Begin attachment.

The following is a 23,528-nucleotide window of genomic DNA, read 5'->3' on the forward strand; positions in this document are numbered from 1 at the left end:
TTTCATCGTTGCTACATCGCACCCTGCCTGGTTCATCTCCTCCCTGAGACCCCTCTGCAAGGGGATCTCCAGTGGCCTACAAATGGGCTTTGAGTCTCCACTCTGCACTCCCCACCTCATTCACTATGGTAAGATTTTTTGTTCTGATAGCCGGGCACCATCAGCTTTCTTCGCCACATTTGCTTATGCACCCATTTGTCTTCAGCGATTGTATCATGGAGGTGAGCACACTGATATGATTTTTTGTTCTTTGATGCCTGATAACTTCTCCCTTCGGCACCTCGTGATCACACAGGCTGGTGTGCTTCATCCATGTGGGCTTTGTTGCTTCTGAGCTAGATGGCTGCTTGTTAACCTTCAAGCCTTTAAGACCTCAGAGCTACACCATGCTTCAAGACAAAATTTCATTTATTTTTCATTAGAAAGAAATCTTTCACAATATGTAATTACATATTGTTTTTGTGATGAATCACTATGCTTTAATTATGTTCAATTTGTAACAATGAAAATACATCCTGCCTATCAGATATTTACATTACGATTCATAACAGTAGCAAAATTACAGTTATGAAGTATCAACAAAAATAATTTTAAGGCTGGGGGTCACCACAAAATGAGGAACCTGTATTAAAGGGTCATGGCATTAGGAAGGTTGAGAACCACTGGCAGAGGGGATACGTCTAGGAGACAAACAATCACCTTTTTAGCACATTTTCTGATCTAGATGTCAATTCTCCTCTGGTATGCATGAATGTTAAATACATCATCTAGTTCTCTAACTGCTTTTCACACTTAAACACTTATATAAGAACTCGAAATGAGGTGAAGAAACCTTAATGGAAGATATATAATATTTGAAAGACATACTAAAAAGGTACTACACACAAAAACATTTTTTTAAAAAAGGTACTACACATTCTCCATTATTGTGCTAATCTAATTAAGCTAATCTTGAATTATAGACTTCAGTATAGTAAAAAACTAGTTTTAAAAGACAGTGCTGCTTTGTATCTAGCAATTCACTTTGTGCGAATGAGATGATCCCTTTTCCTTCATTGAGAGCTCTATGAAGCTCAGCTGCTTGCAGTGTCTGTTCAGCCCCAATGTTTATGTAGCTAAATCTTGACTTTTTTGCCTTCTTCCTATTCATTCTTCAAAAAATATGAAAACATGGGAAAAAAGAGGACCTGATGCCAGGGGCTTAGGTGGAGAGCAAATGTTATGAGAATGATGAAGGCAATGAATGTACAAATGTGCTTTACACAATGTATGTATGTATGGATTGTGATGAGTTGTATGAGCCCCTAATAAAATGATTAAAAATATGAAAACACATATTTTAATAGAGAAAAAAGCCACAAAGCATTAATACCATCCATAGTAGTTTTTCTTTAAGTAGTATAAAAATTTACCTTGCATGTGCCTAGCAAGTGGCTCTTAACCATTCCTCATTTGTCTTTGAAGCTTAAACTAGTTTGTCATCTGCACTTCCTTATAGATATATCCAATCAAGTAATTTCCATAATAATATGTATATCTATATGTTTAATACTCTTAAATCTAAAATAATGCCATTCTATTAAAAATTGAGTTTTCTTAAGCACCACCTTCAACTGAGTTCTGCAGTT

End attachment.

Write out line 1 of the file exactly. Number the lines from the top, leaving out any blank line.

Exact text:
The following is a 23,528-nucleotide window of genomic DNA, read 5'->3' on the forward strand; positions in this document are numbered from 1 at the left end: